Saturday, May 6, 2017

A Backward Glance

In the image above a gondoliere deftly backs his boat one-handed down Rio de San Barnaba in the direction of the Grand Canal. This area is perhaps most famous these days as the setting for the Katharine Hepburn film Summertime. The little antique shop owned by her love interest in the film is now a toy shop, worth checking out, and Rio de San Barnaba itself is the canal into which she takes a memorable pratfall--from which she emerged in real life with an eye infection that would bother her for the rest of her long life.

As the weather warms and some few tourists begin to treat the historic center as though it's Cabo San Lucas (yesterday I had my first sighting of the season of an undressed couple with two large bottles of beer reclining alongside the Grand Canal on the pavement of Campo San Samuele as if it were a beach), I only wish more of them knew of the possible ill effects of going for a swim in the open sewage system that is the city's canals.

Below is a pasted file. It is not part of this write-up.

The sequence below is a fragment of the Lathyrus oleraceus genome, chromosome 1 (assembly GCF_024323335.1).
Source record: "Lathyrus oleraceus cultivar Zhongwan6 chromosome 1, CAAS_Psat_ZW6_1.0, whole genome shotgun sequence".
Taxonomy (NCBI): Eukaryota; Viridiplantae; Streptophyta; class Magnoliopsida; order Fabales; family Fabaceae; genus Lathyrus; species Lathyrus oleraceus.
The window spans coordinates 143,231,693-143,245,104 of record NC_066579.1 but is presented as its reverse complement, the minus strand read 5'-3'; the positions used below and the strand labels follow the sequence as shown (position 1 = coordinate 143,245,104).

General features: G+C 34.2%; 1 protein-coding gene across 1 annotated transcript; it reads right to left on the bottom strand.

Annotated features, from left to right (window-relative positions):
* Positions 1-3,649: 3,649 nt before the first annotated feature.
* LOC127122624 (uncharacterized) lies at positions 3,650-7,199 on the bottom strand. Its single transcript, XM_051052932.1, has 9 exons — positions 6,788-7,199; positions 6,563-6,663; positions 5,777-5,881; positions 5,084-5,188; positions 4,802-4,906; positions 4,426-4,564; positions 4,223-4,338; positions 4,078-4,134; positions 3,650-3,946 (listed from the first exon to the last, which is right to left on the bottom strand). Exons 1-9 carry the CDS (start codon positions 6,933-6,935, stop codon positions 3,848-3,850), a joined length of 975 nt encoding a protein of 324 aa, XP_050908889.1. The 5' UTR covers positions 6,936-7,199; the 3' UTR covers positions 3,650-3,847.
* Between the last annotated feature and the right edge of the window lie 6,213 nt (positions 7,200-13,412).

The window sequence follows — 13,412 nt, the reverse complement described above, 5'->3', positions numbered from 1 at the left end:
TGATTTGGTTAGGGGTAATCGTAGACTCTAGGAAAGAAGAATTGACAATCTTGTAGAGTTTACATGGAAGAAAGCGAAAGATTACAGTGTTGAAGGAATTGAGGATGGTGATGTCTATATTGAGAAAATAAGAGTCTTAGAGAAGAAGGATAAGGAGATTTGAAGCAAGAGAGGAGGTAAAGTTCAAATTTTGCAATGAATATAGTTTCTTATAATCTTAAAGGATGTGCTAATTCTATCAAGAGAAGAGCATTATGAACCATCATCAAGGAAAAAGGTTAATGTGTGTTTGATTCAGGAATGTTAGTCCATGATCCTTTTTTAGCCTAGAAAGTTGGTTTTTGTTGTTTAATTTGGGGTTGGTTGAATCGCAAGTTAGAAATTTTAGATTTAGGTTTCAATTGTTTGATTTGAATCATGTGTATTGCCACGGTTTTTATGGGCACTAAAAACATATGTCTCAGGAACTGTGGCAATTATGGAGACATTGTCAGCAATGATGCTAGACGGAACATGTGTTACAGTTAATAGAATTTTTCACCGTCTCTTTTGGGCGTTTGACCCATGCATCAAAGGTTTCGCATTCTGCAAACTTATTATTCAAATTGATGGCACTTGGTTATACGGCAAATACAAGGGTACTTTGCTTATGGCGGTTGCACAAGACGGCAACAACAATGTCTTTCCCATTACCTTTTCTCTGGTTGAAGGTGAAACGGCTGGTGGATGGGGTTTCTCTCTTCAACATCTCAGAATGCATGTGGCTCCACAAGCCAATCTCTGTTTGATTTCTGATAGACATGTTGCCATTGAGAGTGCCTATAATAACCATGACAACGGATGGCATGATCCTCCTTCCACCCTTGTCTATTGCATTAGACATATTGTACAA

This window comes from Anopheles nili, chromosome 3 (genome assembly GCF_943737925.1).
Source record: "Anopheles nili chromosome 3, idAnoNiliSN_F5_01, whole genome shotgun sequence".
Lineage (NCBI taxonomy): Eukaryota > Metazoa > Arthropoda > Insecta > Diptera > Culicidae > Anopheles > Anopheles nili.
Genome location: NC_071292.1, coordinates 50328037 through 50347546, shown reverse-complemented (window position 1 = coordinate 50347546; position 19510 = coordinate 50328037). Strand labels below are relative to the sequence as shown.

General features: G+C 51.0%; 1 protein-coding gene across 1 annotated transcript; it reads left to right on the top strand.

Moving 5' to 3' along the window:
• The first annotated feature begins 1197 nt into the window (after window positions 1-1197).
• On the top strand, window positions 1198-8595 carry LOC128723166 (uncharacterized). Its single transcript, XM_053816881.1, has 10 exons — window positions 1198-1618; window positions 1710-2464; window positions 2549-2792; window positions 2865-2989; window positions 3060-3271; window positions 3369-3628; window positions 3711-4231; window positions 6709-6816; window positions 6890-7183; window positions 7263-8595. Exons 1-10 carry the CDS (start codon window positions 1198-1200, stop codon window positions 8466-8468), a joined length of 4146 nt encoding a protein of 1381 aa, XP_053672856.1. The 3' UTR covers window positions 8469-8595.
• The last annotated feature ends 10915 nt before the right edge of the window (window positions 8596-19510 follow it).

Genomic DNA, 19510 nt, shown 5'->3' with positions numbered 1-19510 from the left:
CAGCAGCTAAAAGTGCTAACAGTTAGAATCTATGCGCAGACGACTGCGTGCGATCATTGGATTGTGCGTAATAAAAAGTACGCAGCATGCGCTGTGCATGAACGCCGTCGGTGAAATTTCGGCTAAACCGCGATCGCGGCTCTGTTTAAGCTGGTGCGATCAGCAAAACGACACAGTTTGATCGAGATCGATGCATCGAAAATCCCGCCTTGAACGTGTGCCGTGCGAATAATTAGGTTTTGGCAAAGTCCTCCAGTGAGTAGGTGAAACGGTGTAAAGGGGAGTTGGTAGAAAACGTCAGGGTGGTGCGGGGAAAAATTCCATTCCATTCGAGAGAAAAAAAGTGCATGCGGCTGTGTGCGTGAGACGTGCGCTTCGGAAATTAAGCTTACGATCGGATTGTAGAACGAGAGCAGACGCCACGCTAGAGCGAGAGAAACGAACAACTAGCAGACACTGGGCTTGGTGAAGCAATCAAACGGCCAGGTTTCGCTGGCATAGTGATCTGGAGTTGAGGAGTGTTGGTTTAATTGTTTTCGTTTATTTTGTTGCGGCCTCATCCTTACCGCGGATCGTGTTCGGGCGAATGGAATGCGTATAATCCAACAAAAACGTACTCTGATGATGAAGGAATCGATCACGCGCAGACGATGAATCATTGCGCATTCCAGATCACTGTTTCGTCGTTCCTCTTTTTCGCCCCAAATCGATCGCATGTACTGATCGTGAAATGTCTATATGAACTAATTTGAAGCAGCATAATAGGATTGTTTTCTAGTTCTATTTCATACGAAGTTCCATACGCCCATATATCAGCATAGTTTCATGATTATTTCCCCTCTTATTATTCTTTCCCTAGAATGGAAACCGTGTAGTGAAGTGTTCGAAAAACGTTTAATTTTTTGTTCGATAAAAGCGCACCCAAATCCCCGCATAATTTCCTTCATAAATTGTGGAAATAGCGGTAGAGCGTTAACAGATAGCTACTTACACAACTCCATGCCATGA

1. Honestly, if someone hasn't been taught how to respect the culture and the inhabitants of a city that they're visiting, they deserve to spend days on the toilet, praying for a merciful death. Schadenfreude and karma.

    1. There are parts of the city now in which one hardly sees any residents, Chapps, and in such contexts it's the tourists and the tourist industry that dictate the "culture" of the place in the absence of any inhabitants. I've literally walked out my door where we live near the Rialto and walked for 5 minutes before seeing a single resident in the streets--all tourists. And if these tourists haven't bothered to learn the first thing about the city--many haven't--it's not surprising that they might see the sun and the water and automatically think "beach town", as crazy as that may seem to people with even a slight sense of history. And, alas, that a-historicized "party town" vibe is one which the city administration certainly tolerates, and I think sometimes may even encourage.